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Study: Socialists Likely to be Physically Weak. Capitalists Likely to be Stronger. The Data is Pretty Overwhelming

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As the Democratic Socialists get a foothold in Congress, many are taking a closer look at socialism and socialist. One study from Brunel University has found its way back into the spotlight. The study’s findings are clear. More physically capable men tend to support capitalism. Weaker men often believe in the principles of socialism.

The school in London studied men between the ages of 18 and 40. The looked at their physical strength, weight, height and health. They looked at how much time they spent at the gym. In addition to these physical attributes, they asked questions about their views on capitalism and socialism.

“We believe that this link between perceived formidability and egalitarianism could be explained in a number of ways,” Michael Price, Brunel University’s senior lecturer in Psychology in the College of Health and Life Sciences, said. “It could be the result of men calibrating their egalitarianism to their own formidability. It could be the case that less egalitarian men strive harder to become muscular. Or there could be a third variable at play affecting both egalitarianism and muscularity.”

“Our results suggest that wealthier men who are more formidable physically are more likely to oppose redistribution of wealth. Essentially, they seem more motivated to defend their resources. But less wealthy men who are still physically formidable don’t seem more inclined to support redistribution either,” Price said. “They’re not demanding a share of the wealth.”

Price is of the opinion that these traits are linked to distant past.

“This is about our Stone Age brains, in a modern society,” Price said. “Our minds evolved in environments where strength was a big determinant of success. If you find yourself in a body not threatened by other males, if you feel you can win competitions for status, then maybe you start thinking inequality is pretty good.”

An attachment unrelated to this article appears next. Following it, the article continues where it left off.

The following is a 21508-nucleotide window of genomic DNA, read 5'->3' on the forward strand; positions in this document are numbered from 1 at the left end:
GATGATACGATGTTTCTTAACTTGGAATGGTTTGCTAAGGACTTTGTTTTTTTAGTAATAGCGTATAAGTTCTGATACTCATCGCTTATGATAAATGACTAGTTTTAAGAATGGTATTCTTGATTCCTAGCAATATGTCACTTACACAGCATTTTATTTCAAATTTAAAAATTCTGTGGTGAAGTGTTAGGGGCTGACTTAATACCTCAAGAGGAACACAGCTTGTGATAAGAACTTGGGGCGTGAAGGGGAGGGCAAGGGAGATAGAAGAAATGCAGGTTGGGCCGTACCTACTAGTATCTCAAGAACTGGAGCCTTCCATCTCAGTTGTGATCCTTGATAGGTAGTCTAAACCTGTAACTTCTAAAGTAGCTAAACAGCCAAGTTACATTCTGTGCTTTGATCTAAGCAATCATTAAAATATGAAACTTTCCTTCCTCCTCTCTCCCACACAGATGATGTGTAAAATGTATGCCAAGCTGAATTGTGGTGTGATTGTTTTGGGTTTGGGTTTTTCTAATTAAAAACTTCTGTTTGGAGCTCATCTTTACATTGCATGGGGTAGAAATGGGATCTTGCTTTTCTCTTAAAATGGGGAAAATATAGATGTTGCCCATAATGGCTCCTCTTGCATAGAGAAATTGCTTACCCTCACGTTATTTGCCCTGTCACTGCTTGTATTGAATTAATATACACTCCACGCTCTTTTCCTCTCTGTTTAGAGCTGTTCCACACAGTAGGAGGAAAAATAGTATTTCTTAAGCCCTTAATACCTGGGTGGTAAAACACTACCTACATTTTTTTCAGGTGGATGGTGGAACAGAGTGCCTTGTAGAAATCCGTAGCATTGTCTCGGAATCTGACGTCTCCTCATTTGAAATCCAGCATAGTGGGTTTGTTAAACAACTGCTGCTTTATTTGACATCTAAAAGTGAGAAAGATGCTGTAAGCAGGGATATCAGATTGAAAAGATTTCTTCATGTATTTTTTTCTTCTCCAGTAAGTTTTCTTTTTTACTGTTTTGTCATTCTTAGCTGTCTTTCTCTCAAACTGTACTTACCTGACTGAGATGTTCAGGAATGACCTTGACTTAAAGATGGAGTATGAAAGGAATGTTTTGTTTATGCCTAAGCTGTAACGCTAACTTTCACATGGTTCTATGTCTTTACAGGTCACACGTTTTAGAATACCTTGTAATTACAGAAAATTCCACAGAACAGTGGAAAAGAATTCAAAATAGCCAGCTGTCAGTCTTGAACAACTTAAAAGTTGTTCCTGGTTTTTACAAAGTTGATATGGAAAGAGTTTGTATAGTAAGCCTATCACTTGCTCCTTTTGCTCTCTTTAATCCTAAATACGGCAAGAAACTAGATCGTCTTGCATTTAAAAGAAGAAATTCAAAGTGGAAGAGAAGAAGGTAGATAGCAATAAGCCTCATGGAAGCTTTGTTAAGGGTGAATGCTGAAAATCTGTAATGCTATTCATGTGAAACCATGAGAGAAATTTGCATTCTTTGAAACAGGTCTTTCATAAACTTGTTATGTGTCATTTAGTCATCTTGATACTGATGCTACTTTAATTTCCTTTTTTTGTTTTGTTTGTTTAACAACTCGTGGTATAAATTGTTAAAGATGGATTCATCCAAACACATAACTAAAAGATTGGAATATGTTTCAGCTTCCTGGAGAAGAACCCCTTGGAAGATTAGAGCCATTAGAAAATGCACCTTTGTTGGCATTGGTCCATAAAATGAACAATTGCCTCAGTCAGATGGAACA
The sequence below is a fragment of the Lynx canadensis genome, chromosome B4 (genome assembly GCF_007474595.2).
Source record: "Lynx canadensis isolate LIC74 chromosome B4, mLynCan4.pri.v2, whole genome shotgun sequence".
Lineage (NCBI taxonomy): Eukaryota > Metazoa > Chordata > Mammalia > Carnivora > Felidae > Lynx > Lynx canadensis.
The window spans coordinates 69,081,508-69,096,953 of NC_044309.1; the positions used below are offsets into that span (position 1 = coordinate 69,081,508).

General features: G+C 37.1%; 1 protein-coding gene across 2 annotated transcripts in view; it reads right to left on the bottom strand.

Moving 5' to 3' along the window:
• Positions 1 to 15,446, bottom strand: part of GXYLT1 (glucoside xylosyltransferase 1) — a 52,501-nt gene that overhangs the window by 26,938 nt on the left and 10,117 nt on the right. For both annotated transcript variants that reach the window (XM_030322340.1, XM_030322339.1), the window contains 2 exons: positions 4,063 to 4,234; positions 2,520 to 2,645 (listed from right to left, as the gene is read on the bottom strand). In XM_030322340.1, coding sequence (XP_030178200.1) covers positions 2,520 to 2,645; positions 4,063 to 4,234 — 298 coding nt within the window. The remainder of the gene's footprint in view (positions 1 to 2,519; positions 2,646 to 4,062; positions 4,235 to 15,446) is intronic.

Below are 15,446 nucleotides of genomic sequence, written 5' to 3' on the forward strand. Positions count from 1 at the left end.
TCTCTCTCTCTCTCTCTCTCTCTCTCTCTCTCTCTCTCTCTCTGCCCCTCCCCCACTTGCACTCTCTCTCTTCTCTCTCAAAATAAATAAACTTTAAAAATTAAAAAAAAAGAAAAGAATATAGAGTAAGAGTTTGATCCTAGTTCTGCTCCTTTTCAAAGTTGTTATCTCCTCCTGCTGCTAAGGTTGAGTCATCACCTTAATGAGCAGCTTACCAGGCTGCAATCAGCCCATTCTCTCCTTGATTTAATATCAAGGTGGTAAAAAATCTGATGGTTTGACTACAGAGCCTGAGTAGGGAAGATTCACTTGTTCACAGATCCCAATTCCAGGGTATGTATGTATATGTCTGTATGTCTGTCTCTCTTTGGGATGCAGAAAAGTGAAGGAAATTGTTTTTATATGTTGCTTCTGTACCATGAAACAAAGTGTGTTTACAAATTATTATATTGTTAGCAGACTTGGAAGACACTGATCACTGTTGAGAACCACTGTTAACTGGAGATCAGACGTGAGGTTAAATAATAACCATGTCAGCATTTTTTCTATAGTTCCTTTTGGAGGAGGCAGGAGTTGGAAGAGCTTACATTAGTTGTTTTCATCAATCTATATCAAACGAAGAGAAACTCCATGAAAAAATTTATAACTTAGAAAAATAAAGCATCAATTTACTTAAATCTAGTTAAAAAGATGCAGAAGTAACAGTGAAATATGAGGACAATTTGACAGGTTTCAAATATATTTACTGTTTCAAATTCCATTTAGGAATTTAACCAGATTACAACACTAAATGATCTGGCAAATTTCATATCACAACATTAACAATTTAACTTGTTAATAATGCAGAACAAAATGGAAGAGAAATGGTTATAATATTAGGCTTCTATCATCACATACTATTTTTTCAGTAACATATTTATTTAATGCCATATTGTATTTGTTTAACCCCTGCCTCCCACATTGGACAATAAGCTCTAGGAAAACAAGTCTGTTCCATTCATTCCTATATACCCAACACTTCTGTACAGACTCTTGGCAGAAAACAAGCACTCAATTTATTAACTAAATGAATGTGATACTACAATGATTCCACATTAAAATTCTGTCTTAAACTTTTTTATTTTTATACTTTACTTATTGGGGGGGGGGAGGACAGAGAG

“Of course, this isn’t rational in modern environments, where your ability to win might have more to do with where you went to university,” Price added. “Lot of guys who are phenomenally successful in modern societies would probably be nowhere near as successful in hunter gatherer societies.”

Proving this, though, is all but impossible. The results of the study don’t examine the beginning of the traits. It could be that the capitalists, believing that strength is an integral mark of success, might seek out this strength.

“[M]en who were less egalitarian felt more need to go to the gym, unconsciously believing they needed the strength in order to reach a better place in a red-in-tooth-and-claw social hierarchy[,]” the study suggests.

While some find fault with the singular study, there are others that support it. “Researchers [from Aarhus University in Denmark] studied hundreds of men from America, Denmark, and Brazil, using the same criteria Brunel had used, and found that stronger men ‘take a conservative stance of protecting their own interests’,” The Blaze writes.

“Our results demonstrate that physically weak males are more reluctant than physically strong males to assert their self-interest – just as if disputes over national policies were a matter of direct physical confrontation among small numbers of individuals, rather than abstract electoral dynamics among millions,” Michael Bang Petersen, lead author of the Aarhus University study, concluded.

It is unclear how often any of these professors actually go to the gym.